The Foundation of the Church: Jesus or the Apostles?
In Ephesians 2:20-22 Paul uses an illustration to describe the blessings we have in the church. In the context, he has referred to the church as a household or nation (v19). Now he refers to it as a temple. See the very similar example in 1 Peter 2:4-8.
He describes the foundation of this temple as the foundation of the apostles and prophets, Jesus being the chief cornerstone. This is like 1 Peter 2:4-8 and Psalm 118:22 where Jesus is also said to be the chief cornerstone. Likewise, 1 Corinthians 3:11 says there can be no foundation other than Jesus Christ (cf. Matthew 16:18 where Jesus – not Peter – is the stone on which the church is built).
These other passages make clear that Jesus Himself is the foundation. The chief cornerstone was the foundational stone in ancient architecture, from which all measurements began, so every other stone was laid in relationship to the cornerstone. Clearly this position belongs to Jesus.
But if Jesus is the foundation, then in what sense is it the foundation “of the apostles and prophets.” Some claim this means the apostles and prophets are the foundation, but such a view would directly contradict the above passages. And the idea is not necessary to the language.
“Of the apostles” in the Greek is a possessive (genitive plural). It simply means belonging to or pertaining to the apostles and prophets. It does not say the apostles and prophets are the foundation, but simply that the foundation in some way pertains or relates to them.
We say a similar thing when we say this is the “Smith’s house” (Greek would use genitive here). No one would conclude that the Smiths are the house, but that it belongs to or pertains to them. If an architectural firm designed a building or a construction firm built a building, we might say, “This is one of Smith and Brown’s buildings.” We do not mean that Smith and Brown are the building, but only that they designed or constructed it, etc. This is all that is meant in Greek by “of the apostles and prophets.”
So in what way does Jesus, as the foundation or chief cornerstone, pertain to the apostles and prophets? They revealed the gospel message which made known to the world about Jesus as the foundation of the church and how people can become members of that church. They were His ambassadors (2 Cor. 5:18-21). Peter had the keys of the kingdom (Matt. 16:18,19), which he used when he preached the sermons that taught people how to enter.
This is similar to Acts 2:42, which refers to the “apostles’ doctrine.” This does not mean they are the doctrine, nor even that they originated it. It is theirs only in the sense that they were responsible to reveal and teach it. Likewise, the foundation is theirs only in that they revealed and taught the message about it.
To say the apostles and prophets are the foundation would be to the make the same mistake some people make on Matt. 16:18 when they claim Peter was the rock on which the church is built. To so state would exalt a man to a position God never intended, and thereby fail to truly exalt Jesus to the position He deserves. The practical consequences is seen in Catholicism and Mormonism and such groups, who have exalted their priesthood/hierarchy (especially popes) to positions all out of proportion to what God ever intended. Yet they justify their position by misusing passages such as these.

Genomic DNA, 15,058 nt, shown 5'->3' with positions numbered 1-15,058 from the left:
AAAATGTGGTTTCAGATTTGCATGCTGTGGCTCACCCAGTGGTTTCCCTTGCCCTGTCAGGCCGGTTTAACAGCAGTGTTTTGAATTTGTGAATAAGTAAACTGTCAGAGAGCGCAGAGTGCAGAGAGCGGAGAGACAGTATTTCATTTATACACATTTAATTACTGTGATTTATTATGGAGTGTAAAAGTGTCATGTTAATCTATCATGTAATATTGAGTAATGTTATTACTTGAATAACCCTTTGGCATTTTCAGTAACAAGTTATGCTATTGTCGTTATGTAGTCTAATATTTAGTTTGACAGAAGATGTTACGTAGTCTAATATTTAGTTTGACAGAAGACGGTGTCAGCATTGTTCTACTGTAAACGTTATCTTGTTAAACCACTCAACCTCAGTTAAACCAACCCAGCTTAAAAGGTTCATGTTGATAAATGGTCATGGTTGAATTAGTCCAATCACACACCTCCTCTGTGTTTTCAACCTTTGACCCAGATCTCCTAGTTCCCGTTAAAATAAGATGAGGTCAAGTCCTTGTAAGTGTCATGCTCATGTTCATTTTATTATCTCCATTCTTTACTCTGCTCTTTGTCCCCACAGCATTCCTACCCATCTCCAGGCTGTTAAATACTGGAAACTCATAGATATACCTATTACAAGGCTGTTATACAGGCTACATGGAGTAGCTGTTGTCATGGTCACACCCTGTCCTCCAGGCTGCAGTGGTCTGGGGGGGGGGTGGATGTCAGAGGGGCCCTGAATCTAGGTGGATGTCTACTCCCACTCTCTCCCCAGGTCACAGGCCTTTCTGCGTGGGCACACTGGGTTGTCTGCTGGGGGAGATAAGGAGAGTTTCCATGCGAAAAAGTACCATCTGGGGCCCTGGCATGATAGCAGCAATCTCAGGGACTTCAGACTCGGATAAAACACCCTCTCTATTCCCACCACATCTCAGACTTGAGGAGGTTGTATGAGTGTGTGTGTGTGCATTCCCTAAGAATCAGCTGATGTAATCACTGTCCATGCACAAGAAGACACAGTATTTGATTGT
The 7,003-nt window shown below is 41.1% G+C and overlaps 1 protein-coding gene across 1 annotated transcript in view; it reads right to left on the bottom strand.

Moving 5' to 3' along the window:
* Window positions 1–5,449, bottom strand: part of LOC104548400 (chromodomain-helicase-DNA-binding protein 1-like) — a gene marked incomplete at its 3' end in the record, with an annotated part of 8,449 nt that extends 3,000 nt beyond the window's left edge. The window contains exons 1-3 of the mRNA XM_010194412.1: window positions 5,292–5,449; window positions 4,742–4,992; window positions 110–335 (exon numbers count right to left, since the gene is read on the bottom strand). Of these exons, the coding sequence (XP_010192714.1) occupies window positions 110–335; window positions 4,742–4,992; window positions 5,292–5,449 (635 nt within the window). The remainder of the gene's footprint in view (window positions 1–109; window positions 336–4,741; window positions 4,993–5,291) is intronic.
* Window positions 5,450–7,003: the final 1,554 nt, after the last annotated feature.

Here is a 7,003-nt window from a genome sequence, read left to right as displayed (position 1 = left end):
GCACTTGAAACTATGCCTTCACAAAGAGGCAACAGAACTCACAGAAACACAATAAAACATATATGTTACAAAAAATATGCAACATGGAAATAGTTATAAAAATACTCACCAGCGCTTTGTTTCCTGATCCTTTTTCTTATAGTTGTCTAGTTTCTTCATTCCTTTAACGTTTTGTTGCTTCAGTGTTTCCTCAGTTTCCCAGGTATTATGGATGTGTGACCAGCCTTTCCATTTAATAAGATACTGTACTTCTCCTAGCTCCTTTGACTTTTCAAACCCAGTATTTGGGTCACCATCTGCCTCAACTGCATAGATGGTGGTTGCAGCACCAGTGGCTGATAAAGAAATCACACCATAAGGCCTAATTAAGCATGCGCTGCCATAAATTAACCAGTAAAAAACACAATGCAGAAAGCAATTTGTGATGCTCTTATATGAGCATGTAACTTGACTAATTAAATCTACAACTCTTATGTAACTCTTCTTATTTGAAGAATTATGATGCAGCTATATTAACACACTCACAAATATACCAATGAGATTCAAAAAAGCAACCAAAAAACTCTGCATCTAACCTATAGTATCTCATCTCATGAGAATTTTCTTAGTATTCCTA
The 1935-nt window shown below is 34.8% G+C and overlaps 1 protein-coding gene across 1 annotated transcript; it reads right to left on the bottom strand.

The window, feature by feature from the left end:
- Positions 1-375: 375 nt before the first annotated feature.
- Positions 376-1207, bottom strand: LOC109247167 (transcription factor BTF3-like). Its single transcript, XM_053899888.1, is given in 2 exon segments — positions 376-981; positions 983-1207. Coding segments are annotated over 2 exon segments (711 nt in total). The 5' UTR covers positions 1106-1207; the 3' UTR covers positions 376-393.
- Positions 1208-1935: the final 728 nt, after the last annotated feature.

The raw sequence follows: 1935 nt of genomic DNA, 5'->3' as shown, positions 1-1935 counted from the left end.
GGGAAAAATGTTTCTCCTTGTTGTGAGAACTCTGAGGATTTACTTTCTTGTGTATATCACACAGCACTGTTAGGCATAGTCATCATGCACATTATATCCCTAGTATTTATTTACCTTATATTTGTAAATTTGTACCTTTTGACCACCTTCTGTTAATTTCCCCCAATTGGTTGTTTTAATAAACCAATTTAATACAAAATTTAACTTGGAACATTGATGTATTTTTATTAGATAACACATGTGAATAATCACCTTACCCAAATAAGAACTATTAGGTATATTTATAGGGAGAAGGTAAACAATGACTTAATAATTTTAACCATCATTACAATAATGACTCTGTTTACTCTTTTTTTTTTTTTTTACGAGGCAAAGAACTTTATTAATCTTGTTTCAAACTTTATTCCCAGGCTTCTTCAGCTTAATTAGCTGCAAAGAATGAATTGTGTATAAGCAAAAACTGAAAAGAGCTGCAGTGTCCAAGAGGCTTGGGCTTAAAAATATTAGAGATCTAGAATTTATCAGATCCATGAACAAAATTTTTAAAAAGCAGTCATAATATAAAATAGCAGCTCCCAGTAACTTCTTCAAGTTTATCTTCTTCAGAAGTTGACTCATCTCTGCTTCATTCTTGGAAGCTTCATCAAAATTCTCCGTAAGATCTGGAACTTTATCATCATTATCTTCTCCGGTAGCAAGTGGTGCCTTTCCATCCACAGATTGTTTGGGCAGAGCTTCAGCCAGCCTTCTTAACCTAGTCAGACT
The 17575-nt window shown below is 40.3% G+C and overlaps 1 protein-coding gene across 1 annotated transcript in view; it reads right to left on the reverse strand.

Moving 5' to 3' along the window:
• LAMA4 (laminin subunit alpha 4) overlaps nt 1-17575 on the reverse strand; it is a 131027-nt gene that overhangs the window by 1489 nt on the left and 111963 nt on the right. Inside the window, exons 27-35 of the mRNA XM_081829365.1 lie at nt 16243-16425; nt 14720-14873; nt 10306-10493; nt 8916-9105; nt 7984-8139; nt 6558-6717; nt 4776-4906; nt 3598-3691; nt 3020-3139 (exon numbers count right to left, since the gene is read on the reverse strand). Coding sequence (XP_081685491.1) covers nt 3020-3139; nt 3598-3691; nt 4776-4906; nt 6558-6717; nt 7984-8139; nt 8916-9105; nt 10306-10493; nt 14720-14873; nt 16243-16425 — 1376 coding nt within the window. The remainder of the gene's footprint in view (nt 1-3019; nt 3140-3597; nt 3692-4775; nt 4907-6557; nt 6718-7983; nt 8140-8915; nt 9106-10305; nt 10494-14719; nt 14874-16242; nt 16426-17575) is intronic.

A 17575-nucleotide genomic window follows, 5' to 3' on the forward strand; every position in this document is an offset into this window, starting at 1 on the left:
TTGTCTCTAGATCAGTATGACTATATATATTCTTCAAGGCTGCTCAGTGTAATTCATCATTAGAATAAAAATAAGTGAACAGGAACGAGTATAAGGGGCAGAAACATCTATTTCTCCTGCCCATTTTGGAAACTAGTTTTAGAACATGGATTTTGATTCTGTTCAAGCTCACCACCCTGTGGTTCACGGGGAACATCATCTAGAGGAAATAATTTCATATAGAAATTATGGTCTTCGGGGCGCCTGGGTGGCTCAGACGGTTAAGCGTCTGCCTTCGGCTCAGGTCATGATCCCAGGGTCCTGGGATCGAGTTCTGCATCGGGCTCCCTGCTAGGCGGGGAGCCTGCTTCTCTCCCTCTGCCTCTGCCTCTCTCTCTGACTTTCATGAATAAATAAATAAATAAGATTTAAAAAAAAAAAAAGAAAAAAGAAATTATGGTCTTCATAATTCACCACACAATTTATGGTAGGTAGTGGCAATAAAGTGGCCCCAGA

One may say of our nation that it is built on the foundation of the founding fathers. This does not mean the founding fathers are the foundation, but the nation is built on the work they did — they laid the foundation. So in a sense it can be said that the apostles and prophets laid the foundation (by preaching the message of salvation). But Jesus is the foundation. The latter part of the verse simply explains or makes clear that this is so — Jesus Himself is the chief cornerstone or foundation that pertains to the apostles and prophets.
Specifically, Mormonism claims that “the church is built on the foundation of the apostles and prophets” means apostles and prophets must be living on earth in order for the true church to exist; so any church which does not have living apostles on earth cannot be the true church. While it is true that the work of the apostles pertained to the founding or beginning of the church, yet Jesus is the chief cornerstone. MustJesus be living on earth in order for the church to exist? Obviously not. Then why must we have apostles and prophets living on earth in order for the church to exist? We do not need apostles living on earth today any more than we need Jesus living on earth today!
But we have seen that it is the foundation “of the apostles and prophets” in the sense that they revealed and taught the message about it. In that sense, their work of teaching and preaching pertained to the beginning of the church. But today we have the written record of their work in the Scriptures. We now “have” apostles and prophets in the sense that Jews in Jesus’ day “had” Moses and the prophets (Luke 16:29-31) — we have the fruits of their work. This is the only sense in which apostles and prophets are needed in the church today.
Now as people are converted, they are added to the building, built on the foundation, like bricks are added to a building to build it up. Hence the whole building is gradually built up and joined together to serve as the spiritual temple in which God spiritually dwells.. See on 1 Peter 2:4-8.
For more information about the church that Jesus built and about the doctrines of men about the Pope or Catholicism or Mormonism, please visit our Bible Instruction web site atwww.gospelway.com/instruct/.
(c) Copyright David E. Pratte, 9/2006